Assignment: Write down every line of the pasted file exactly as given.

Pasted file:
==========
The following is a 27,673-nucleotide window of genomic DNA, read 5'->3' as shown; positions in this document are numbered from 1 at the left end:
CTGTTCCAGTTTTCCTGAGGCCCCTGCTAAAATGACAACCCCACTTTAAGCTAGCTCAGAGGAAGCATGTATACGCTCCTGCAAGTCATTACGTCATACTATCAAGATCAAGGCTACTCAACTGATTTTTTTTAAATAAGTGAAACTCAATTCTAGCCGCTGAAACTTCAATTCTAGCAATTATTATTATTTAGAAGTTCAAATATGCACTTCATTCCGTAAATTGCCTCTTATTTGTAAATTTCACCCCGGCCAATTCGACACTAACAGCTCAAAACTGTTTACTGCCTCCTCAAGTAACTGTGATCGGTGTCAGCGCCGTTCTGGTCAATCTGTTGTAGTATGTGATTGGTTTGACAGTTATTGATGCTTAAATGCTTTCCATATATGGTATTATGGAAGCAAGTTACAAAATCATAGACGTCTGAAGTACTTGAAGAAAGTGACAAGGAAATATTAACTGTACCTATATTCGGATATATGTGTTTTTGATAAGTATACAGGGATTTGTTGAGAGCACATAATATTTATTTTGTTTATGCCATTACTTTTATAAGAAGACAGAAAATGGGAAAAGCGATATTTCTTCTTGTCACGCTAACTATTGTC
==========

The following is a 27,673-nucleotide window of genomic DNA, read 5'->3' as shown; positions in this document are numbered from 1 at the left end:
CTGTTCCAGTTTTCCTGAGGCCCCTGCTAAAATGACAACCCCACTTTAAGCTAGCTCAGAGGAAGCATGTATACGCTCCTGCAAGTCATTACGTCATACTATCAAGATCAAGGCTACTCAACTGATTTTTTTTAAATAAGTGAAACTCAATTCTAGCCGCTGAAACTTCAATTCTAGCAATTATTATTATTTAGAAGTTCAAATATGCACTTCATTCCGTAAATTGCCTCTTATTTGTAAATTTCACCCCGGCCAATTCGACACTAACAGCTCAAAACTGTTTACTGCCTCCTCAAGTAACTGTGATCGGTGTCAGCGCCGTTCTGGTCAATCTGTTGTAGTATGTGATTGGTTTGACAGTTATTGATGCTTAAATGCTTTCCATATATGGTATTATGGAAGCAAGTTACAAAATCATAGACGTCTGAAGTACTTGAAGAAAGTGACAAGGAAATATTAACTGTACCTATATTCGGATATATGTGTTTTTGATAAGTATACAGGGATTTGTTGAGAGCACATAATATTTATTTTGTTTATGCCATTACTTTTATAAGAAGACAGAAAATGGGAAAAGCGATATTTCTTCTTGTCACGCTAACTATTGTC